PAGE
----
Decades Of Conservative Pressure On The ABC Are Paying Off

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The 2016 election has revealed just how compliant Australia’s media landscape has become. In some cases, it’s hardly a surprise. But the failure of the ABC to challenge narratives run by the Coalition is of serious concern, writes Sean Hosking.

As the outcome of the federal election has illustrated, we are currently experiencing a crisis in political governance in Australia from which there is no clear escape. The increasingly adverse social and economic effects of neoliberalism, combined with ballooning government debt and a public whose expectations of government remain wedded to the profligacy of the Howard era has in many respects led to a state of policy gridlock.

While the Labor party has shown signs of policy innovation, the Coalition remained caught in a pincer movement between right wing ideology, budget constraint and public expectations. Malcolm Turnbull, effectively held to ransom by the hard right of his party and with barely any palatable policy options left in the cupboard, was forced to go to the election with perhaps the biggest dog of a policy taken to the polls in living memory: a reheated circa 1980s $50 billion tax cut for the big end of town.

In doing so he was undoubtedly banking that he could overcome public concerns in regard to the fairness and equity of what amounted to discredited trickle down economics by rebadging it as “a plan for jobs and growth”. He was also no doubt banking that his task would be made easier by a largely compliant mainstream media. They did not let him down.

News Corp’s election coverage continued its partisan decline from that day in 1975 when journalists at The Australian went on strike protesting the paper’s anti-Whitlam bias in the run up to the election of that year. The distinction between objective news content and politically charged partisan op-ed commentary no longer exists in most of the Murdoch media with its various mastheads long since having defaulted on their fourth estate obligations and degenerated into active propaganda arms of the Coalition.

The election campaign again exposed the extent of News Corp’s extensive organisational and strategic links with the Coalition, with coordinated campaign messages and targeted commentary, most notably in relation to the “Labor war on business” and the “Labor soft on refugees” campaigns. Both saw Coalition members reciting the same slogans as those used in News Corp reporting and opinion.

Where New exhibited all the presence of a Rottweiler, Fairfax continued its sad decline. With the exception of the Australian Financial Review, which now functions primarily as a mouth piece for the Business Council of Australia, Fairfax is now so anaemic, so ravished by the collapse of its business model and inept management, that it barely registers as a blip on the radar of Australian political discourse. Thus we got more of Mark Kenny’s superficial score card political analysis, Peter Hartcher again displaying his penchant for developing special quid pro quo relationships with major political figures (Costello, Rudd, now Malcolm Turnbull), and barking mad editorials endorsing the Coalition on the basis of its ability to offer “stable social democratic governance” (yes that’s what they said).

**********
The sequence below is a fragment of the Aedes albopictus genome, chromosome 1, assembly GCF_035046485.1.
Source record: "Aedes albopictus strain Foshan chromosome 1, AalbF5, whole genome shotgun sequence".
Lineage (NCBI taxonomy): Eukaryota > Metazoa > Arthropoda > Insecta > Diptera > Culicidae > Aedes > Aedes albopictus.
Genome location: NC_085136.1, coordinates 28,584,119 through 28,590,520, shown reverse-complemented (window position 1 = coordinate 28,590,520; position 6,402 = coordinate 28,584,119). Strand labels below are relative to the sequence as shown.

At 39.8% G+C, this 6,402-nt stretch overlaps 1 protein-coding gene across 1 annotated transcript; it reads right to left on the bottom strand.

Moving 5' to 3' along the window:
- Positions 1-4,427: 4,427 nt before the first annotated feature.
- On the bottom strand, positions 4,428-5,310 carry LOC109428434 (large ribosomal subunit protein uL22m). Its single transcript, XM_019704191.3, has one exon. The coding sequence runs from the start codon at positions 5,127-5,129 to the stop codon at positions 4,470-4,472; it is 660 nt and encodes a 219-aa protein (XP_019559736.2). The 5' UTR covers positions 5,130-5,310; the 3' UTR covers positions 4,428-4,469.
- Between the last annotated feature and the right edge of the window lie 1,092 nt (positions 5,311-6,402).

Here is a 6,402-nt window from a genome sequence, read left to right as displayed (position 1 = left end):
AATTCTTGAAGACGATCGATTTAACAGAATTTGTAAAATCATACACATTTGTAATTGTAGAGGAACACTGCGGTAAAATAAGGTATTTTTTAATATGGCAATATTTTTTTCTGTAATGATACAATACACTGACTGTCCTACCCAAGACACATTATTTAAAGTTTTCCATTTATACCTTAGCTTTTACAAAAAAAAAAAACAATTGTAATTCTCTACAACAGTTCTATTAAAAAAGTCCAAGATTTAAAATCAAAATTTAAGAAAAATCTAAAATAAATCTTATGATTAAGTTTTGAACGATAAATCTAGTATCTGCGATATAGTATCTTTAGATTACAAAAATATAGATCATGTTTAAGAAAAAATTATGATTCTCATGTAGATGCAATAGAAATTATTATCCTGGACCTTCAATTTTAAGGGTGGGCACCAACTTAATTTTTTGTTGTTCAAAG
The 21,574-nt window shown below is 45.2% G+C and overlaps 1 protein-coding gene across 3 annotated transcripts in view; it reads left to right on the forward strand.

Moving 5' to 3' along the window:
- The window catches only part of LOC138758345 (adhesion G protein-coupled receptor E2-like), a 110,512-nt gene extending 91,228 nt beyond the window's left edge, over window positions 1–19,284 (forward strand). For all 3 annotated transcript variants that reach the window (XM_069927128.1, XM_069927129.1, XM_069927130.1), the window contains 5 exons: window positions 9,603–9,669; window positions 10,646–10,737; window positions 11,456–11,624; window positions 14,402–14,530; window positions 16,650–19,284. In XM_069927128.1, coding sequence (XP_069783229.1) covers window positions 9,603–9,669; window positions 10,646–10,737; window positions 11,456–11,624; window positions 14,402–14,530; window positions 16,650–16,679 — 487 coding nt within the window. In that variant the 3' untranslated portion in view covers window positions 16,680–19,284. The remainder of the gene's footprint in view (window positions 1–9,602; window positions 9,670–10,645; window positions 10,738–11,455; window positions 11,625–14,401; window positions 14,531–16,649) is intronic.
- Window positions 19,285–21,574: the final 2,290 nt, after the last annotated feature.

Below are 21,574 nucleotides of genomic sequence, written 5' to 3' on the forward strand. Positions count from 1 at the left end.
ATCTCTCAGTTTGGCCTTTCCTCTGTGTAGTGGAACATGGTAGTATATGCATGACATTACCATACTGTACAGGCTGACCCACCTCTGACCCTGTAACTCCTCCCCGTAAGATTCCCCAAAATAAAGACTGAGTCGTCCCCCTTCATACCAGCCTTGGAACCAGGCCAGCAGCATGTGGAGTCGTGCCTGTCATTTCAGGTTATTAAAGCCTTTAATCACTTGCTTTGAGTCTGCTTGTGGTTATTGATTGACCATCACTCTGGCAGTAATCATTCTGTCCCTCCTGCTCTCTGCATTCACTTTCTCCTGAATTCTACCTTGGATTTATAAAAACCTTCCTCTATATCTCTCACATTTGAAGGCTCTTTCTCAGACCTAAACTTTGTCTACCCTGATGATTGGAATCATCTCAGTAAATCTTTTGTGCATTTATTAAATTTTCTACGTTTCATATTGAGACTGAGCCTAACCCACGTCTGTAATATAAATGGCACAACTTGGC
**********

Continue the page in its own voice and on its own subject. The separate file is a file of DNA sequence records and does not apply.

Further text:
But while the partisan and lifeless performance of the major players in the commercial media was expected, many were not prepared for the deterioration in the standards of the ABC coverage.

Of course the warning signs were clearly there prior to the election: the appointment of ex-Murdoch functionary Michelle Guthrie as the ABC’s CEO, Chris Uhlmann’s recent outing of himself in The Australian as a member of the loopy right (cultural Marxism anyone?), the 7:30 Report‘s descent into hectoring gotcha type journalism and the ubiquitous appearance of IPA type ideologues in ABC political programming.

But it took the blow torch intensity of an election campaign to fully expose the effects of the two-decade Coalition and News Corp assault on the ABC. The clumsy Howard era attacks typified by the appointment of the malevolent autocrat Jonathan Shier as CEO and the parliamentary grandstanding of Richard Alston, long ago gave way to far subtler and more effective long-term measures to address what Eric Abetz called the ABC’s “lefty love in”. These included the stacking of the board with political operatives hostile to the very idea of public broadcasting, behind the scenes political pressure, perpetual budget cuts, and strategic personnel changes.

The success of these measures was illustrated when the ABC’s tech writer Nick Ross blew the whistle on the extent to which ABC management were pressuring staff to produce positive news stories about the Coalition’s disastrous fibre to the node NBN. It was also evident in revelations about Malcolm Turnbull’s personal hectoring and interference with ABC management, typified by his recent on air slurring of Q&A host Tony Jones as a mouth piece for the Labor Party.

As Josh Bornstein has observed the effect of such attacks on the ABC is similar to that experienced by a victim of workplace bullying where “hyper-vigilance, paranoia and a pronounced instinct for self-preservation become the new norm, whether conscious or not”.

Which brings me to the ABC’s Four Corners episode “The Leaders” featuring a profile of Bill Shorten and Malcolm Turnbull. The program was significant for three reasons. Firstly, it involved the ABC’s premier current affairs program. Secondly, it was presented by the ABC’s most highly rated interviewer, Sarah Ferguson. And thirdly, it went to air in the crucial week leading up to the federal election. For these reasons, and by way of illustrating the general standard and tenor of the ABCs’ political coverage, it is worth examining in closer detail.

Malcolm Turnbull Four Corners

It would be easy to raise concerns about the tone and character of Ferguson’s questioning and the way that Shorten tended to be treated with far less respect and more aggressive questioning than Turnbull. Such observations are always open to interpretation. More instructive, however, is to look at the actual substantive line of Ferguson’s questioning and the way that this reflected questionable assumptions, outright falsehoods, a lack of even handedness, and a willingness to not only accept but personally assert the Coalition line on a number of contentious policy issues.